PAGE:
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A Startup’s Guide to Copyrights, Trade Marks & Patents

A guide to trademarks, patents and copyrights for startups

As a growing number of people start their own businesses, they have to understand the basics of various matters which will affect their business. One area that needs to be understood by entrepreneurs is intellectual property (IP). In this post, we’ll be defining the difference between copyright, patents and trade marks and how important they can be!  Read on for a basic overview regarding what protection you might need to consider for your company and products.

Copyright

A copyright is one form of intellectual property rights and it protects the expression of ideas. These include (but not limited to) architecture, art, books, computer software, music, and photographs.

An important aspect to note however is that while copyrights protect the expression of ideas, they do not protect the ideas or concepts themselves.  For instance a copyright can protect a particular photograph of a tiger, but other people may still create their own photographs of the same type of tiger.

Sometimes there is a requirement that the work is “an original work of authorship”, so titles, facts, phrases etc. typically can’t be eligible for copyright. However, there are some unique circumstances which allow this, so it is worth checking with a lawyer who specialises in IP.

Here in the United Kingdom there is no copyright registration procedure and therefore businesses can include the “©” symbol or the word “Copyright” with all materials it distributes. They should also include the year of first publication, the name of the owner, and the language “All rights reserved.”

When it comes to using third-party photos, music, or writings on website, marketing materials, etc. It is advised that you should find out if the piece of work can be reused for commercial or personal purposes. If it isn’t, then you could be subject to copyright infringement from the owner of the original piece of work.

Trade Marks

As you would have read from our other blog posts, a trade mark is a sign which distinguishes your companies products or services from its competitors. It can be a word, symbol, logos, slogans that identify the source of goods and/or services.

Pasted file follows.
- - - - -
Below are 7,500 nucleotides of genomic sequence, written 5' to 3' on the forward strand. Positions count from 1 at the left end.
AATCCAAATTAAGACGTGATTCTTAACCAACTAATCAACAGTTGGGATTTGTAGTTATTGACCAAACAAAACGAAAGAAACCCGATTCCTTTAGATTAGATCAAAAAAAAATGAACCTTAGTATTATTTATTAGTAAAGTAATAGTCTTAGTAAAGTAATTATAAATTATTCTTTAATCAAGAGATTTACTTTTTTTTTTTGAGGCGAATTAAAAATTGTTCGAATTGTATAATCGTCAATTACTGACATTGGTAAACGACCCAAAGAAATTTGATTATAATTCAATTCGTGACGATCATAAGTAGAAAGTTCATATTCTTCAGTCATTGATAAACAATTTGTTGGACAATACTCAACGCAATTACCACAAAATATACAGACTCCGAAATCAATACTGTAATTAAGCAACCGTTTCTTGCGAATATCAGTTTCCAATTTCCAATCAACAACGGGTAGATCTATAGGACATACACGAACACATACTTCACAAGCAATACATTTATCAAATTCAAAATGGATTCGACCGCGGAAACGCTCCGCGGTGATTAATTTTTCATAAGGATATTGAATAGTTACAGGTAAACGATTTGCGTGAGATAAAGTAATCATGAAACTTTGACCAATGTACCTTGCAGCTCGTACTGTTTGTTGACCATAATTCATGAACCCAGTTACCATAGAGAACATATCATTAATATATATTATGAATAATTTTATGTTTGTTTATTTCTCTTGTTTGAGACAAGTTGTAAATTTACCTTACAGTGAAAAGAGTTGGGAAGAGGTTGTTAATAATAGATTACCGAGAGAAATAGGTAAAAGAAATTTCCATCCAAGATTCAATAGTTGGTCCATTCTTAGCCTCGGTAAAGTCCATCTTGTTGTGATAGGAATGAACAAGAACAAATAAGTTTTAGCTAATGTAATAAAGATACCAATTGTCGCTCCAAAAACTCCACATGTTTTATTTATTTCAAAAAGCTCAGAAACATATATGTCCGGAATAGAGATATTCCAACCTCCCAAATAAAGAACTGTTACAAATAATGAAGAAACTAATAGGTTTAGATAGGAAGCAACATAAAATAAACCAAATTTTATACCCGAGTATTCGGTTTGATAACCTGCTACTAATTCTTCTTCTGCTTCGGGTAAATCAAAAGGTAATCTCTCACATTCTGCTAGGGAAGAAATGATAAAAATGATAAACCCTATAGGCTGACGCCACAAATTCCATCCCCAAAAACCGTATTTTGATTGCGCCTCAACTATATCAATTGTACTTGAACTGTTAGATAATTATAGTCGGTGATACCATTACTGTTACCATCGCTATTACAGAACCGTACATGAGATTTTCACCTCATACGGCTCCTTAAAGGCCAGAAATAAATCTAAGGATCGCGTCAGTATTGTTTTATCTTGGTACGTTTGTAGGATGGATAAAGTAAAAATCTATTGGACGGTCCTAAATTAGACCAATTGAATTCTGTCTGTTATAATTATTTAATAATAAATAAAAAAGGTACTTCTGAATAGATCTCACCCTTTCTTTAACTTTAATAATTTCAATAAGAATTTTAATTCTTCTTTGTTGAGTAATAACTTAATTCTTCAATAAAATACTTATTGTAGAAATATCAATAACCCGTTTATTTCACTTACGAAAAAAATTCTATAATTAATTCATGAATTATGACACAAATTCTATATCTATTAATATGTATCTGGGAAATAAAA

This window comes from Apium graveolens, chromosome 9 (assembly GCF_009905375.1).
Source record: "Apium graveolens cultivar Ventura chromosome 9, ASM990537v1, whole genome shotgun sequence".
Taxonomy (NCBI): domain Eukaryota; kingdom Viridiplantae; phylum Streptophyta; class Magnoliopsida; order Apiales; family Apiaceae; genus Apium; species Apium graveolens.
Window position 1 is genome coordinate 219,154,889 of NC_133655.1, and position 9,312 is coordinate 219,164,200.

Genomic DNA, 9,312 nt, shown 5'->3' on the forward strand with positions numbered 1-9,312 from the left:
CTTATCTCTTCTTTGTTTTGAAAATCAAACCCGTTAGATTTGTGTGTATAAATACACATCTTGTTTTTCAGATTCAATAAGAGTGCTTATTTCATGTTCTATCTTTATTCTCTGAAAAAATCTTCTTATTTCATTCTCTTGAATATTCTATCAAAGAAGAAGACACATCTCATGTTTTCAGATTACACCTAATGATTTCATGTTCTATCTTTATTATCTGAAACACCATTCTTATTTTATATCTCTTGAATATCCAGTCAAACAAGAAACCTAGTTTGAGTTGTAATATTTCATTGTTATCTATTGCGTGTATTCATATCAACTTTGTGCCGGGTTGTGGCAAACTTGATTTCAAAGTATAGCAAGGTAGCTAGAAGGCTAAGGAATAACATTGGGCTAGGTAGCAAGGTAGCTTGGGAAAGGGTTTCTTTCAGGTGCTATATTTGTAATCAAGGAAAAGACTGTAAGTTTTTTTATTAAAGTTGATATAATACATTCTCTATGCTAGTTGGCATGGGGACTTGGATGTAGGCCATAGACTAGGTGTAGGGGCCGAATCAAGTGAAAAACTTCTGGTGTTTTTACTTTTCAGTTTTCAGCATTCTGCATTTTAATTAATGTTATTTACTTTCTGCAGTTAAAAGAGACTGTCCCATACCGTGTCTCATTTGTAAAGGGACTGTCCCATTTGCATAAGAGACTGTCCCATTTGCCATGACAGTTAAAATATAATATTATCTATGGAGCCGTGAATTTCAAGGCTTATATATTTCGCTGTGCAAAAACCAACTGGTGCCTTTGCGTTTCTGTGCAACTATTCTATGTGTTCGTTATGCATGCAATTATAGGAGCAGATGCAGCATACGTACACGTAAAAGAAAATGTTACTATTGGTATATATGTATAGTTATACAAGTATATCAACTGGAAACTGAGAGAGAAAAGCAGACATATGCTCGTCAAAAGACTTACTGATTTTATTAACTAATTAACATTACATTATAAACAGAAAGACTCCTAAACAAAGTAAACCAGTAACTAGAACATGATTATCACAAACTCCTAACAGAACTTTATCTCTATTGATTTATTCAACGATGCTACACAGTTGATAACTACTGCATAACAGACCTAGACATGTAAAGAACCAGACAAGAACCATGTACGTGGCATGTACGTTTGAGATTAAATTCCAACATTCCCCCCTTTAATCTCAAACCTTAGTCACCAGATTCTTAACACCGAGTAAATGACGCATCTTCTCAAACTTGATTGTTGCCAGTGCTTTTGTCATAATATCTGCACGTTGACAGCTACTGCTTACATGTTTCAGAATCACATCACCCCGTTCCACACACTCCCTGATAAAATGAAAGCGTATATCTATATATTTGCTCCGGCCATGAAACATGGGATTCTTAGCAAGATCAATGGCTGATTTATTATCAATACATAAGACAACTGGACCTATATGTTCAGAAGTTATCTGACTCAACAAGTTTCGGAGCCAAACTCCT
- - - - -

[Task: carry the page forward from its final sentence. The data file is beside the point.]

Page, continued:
One of the most important aspects of a trade mark is that it adds consumer confidence in a product or service by association. Everyone recognises the trade mark symbol and therefore it acts as a great marketing tool.  Once you have a registered trade mark you can use the appropriate trade mark symbol ® next to your brand name.

As a startup you should look into protecting your brand early by registering your key trade marks. The cost of not protecting your brand can be very high, so getting a trade mark in the right stage of your startup is essential. In the UK and EU, trade mark registration can be done online and there are a number of trade mark packages available to choose from. Trade marks need to be filed in the appropriate classification, which can be a complicated process for most and is the reason why you should use a trade mark attorney to register your application.

Patents

It is extremely important for startups and businesses to understand the function of patents and how they fit into their business.

Not every startup business will warrant the need to build a patent portfolio, and patents are not easy to register. Briefly, patents protect your original inventions from your key competitors, and they also help you reduce the risk of being exposed to assertions of patent infringement by competitors and third parties.

An invention that hasn’t been introduced in the market is worthy of a patent application. In the UK, a website cannot be patented even if it offers a new function. If you feel you have a distinctively different website or app, then you should consider speaking to an IP attorney.

Patents are the most expensive and time consuming of all the types of IP. A patent gives you the exclusive right to make, use or sell an invention, meaning that it can exclude a competitor from making or selling the patented invention.

Patents have many additional benefits including helping to attract investors.  Plus, the filing of a patent application will enable the company to advertise “patent pending” along with its product or service, so it will help with investors, consumers etc.

Conclusion

So that should hopefully explain a little bit more about the ways you can protect your ideas, work and business, but do check out our infographic on copyrights, trade marks, patents and designs for a quick summary and FreemanHarris are on hand to help you if you have any questions.

Whats the difference between copyright, trade marks, patents and registered designs?

Copyright, trade marks, patents and registered designs - whats the difference?

IP is essentially a person’s work that needs to be protected so that no one else can financially benefit or gain recognition for the work. There are four types of intellectual property (IP) which are listed as follows:

  • Copyright – Protection automatically granted to authors for their original, creative or intellectual work
  • Trade mark – A sign that distinguishes a brand from its competitors; the sign could be a word, logo or slogan
  • Patent – Protection for a new invention that hasn’t been introduced in the market yet
  • Registered designs – Protection for the appearance/design of a product

View the infographic below to see the difference between the four types of intellectual property.

Copyright, trade marks, patents and registered designs - whats the difference?